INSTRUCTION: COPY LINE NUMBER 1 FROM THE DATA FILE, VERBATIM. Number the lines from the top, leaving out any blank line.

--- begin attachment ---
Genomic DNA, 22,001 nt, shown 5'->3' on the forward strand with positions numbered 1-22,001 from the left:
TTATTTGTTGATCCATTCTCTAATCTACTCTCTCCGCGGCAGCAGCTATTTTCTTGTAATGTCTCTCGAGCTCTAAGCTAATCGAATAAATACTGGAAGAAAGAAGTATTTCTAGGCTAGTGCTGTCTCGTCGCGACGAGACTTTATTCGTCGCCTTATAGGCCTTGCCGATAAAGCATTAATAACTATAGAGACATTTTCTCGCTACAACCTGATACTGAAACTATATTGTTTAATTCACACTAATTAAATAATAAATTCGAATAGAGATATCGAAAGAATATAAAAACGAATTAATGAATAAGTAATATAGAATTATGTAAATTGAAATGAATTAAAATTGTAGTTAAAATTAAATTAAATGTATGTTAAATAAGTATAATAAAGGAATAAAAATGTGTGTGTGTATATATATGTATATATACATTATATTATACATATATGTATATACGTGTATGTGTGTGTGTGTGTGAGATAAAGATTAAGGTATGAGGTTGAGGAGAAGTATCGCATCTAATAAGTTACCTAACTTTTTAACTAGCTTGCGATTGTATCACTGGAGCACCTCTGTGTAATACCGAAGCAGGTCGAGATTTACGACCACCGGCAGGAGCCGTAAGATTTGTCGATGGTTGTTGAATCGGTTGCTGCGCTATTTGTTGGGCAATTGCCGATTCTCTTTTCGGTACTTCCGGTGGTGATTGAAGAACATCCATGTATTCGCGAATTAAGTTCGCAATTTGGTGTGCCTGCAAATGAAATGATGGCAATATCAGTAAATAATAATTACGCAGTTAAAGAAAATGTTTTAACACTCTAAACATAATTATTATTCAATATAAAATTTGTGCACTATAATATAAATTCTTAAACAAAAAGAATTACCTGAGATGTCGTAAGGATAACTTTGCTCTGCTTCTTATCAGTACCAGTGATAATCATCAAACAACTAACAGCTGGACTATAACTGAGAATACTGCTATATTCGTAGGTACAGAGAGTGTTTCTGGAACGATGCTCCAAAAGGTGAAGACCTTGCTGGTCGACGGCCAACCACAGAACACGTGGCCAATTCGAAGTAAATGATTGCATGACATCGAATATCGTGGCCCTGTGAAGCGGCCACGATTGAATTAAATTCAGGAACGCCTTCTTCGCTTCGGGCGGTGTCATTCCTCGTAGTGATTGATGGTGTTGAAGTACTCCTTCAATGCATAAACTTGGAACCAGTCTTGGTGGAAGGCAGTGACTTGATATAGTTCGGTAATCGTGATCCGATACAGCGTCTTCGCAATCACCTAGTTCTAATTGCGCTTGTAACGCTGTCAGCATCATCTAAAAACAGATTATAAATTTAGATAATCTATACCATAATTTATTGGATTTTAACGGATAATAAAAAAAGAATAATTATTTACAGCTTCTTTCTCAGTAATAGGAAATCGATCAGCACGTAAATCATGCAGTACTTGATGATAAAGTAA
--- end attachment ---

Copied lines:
Genomic DNA, 22,001 nt, shown 5'->3' on the forward strand with positions numbered 1-22,001 from the left: